Karma would find him a little while later. 

On the power play in overtime, Shattenkirk took a pass from Victor Hedman in the Stars’ zone. He then skated into the same face-off circle where Pavelski took his shot that led to the tying goal. With Dallas defenseman Jamie Oleksiak and Lightning forward Pat Maroon providing the screens, Shattenkirk wired home his second career playoff overtime goal to put Tampa on the brink of a second Stanley Cup title.

“He’s been scoring some big ones for us all playoffs,” said forward Brayden Point. “He’s so steady for us. He works so hard. He’s great in the room. He’s a great leader for us, he keeps us even-keel. To see him bury one, it’s awesome.”

[NBC 2020 STANLEY CUP PLAYOFF HUB]

It’s been almost 14 months since Shattenkirk signed a one-year deal with the Lightning. He was on the free agent market after being bought out by the Rangers, who signed him to a four-year, $26.65M deal in 2017. The end of his tenure with his hometown team wasn’t how he originally pictured it. A bad knee affected his play and ultimately factored into the decision, but time became an asset.

Time allowed Shattenkirk to get back to 100% health, and signing with Tampa put him on a blue line where he didn’t have to feel the pressure to produce or live up to a big contract. He scored eight goals and recorded 34 points during the regular season, his highest totals since the 2016-17 season. Carrying a chip on his shoulder kept his focus on a bounce-back season.

“I never kind of forget what happened last summer,” Shattenkirk said after Game 4. “I’ve used that to fuel me and just not get comfortable.”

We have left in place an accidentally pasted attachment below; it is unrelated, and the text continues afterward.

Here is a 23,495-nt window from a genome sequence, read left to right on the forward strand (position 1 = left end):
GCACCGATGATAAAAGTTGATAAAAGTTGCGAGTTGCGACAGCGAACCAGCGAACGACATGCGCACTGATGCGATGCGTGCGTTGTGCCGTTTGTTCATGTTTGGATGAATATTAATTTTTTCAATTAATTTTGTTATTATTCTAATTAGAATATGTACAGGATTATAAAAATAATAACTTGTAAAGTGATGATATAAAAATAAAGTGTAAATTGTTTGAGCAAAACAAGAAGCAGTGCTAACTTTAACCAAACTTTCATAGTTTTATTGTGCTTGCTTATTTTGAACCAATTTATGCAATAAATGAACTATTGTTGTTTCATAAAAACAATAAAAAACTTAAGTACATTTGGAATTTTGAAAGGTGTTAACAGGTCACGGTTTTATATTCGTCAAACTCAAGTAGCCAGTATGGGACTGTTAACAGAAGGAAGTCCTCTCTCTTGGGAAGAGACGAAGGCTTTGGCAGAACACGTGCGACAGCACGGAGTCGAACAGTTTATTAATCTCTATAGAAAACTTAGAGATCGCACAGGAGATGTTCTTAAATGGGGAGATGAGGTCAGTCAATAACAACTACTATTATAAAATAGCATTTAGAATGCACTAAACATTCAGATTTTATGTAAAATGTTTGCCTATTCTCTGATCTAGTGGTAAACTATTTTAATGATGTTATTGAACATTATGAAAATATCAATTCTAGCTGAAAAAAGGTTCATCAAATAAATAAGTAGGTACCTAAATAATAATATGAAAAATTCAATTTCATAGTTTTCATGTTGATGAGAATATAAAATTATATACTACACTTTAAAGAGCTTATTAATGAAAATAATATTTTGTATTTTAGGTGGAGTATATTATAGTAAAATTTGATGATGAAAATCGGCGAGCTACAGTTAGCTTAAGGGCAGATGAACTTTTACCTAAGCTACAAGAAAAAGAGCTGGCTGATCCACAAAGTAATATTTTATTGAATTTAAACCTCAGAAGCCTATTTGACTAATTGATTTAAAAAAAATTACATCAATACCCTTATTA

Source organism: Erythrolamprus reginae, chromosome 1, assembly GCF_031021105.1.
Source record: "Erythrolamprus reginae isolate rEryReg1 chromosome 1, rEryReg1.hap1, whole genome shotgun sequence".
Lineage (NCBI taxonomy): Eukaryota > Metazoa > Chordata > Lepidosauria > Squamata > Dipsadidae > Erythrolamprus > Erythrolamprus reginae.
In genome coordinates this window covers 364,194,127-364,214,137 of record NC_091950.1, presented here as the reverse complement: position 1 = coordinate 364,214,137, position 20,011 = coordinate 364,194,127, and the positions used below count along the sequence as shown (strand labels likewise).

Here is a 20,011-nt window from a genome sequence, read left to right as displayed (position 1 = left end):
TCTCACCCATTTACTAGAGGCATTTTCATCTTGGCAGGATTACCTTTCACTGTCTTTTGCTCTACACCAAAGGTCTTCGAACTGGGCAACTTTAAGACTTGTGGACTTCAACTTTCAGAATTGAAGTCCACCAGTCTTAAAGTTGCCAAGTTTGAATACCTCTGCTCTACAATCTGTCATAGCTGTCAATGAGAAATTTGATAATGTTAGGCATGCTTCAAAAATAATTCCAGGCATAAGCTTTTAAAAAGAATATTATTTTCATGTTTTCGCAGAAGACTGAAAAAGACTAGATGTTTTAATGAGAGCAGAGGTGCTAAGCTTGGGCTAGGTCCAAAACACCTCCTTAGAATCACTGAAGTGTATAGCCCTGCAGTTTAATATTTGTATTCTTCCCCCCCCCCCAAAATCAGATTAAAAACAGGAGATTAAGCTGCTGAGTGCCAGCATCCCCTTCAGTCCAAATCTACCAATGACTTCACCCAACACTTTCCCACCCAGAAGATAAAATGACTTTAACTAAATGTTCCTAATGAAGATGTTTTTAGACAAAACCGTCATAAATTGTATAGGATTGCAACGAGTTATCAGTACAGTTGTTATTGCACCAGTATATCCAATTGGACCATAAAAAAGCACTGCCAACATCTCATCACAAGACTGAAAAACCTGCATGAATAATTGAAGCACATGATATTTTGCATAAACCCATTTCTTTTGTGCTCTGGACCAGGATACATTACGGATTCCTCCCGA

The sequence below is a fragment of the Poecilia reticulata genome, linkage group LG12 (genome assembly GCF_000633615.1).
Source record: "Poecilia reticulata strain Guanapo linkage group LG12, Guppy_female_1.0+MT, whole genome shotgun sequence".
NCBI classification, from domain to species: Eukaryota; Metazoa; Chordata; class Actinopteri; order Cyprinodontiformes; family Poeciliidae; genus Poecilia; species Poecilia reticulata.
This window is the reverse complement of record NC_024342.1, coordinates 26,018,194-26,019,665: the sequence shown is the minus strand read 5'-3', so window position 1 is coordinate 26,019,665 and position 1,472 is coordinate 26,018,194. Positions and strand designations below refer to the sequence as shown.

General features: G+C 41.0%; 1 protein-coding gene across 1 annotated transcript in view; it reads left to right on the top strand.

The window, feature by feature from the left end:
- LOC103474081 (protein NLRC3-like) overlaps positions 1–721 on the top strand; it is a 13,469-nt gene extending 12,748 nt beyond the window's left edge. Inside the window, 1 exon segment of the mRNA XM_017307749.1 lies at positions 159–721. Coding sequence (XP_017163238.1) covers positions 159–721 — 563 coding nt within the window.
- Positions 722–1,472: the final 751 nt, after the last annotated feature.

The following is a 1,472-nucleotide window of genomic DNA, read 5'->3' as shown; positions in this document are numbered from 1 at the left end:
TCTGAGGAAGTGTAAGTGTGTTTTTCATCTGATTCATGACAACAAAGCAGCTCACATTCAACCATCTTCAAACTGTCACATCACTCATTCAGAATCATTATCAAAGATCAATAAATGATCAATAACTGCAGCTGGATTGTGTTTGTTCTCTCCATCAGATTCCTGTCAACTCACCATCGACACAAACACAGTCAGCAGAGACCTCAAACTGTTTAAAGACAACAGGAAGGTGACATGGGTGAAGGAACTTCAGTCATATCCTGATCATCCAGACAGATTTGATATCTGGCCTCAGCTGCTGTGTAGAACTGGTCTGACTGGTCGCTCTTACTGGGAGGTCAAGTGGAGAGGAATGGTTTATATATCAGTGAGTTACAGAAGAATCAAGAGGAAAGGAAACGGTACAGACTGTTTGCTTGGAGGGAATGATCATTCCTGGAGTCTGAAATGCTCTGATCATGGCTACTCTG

Shattenkirk has two goals and four points in the Lightning’s three Cup Final wins. Friday night was his second game winner of the series after scoring Tampa’s third goal in a 3-2 win in Game 2.

[3 Takeaways from Lightning-Stars Game 4]

The universe has a way of evening out as Shattenkirk discovered this season. A year ago he was looking to get his NHL career back on track. Now he’s one win away from being a Stanley Cup champion.

“We’ve got a job to do here, it’s still not finished,” he said. “Anyway that I can contribute, whether it’s scoring goals or playing solid defensively, whatever the team asks, that’s what I aim to do every night. It’s been a great team effort so far. Looking forward to tomorrow night because then it could all come really full circle.”

Tampa Bay Lightning vs. Dallas Stars (TB leads 3-1)

Stars 4, Lightning 1 (recap)
Lightning 3, Stars 2 (recap)
Lightning 5, Stars 2 (recap)
Lighting 5, Stars 4 [OT] (recap)
Game 5: Saturday, Sept. 26, 8 p.m. ET – NBC (livestream)
*Game 6: Monday, Sept. 28, 8 p.m. ET – NBC
*Game 7: Wednesday, Sept. 30, 8 p.m. ET – NBC

————

Sean Leahy is a writer for Pro Hockey Talk on NBC Sports. Drop him a line at phtblog@nbcsports.com or follow him on Twitter @Sean_Leahy.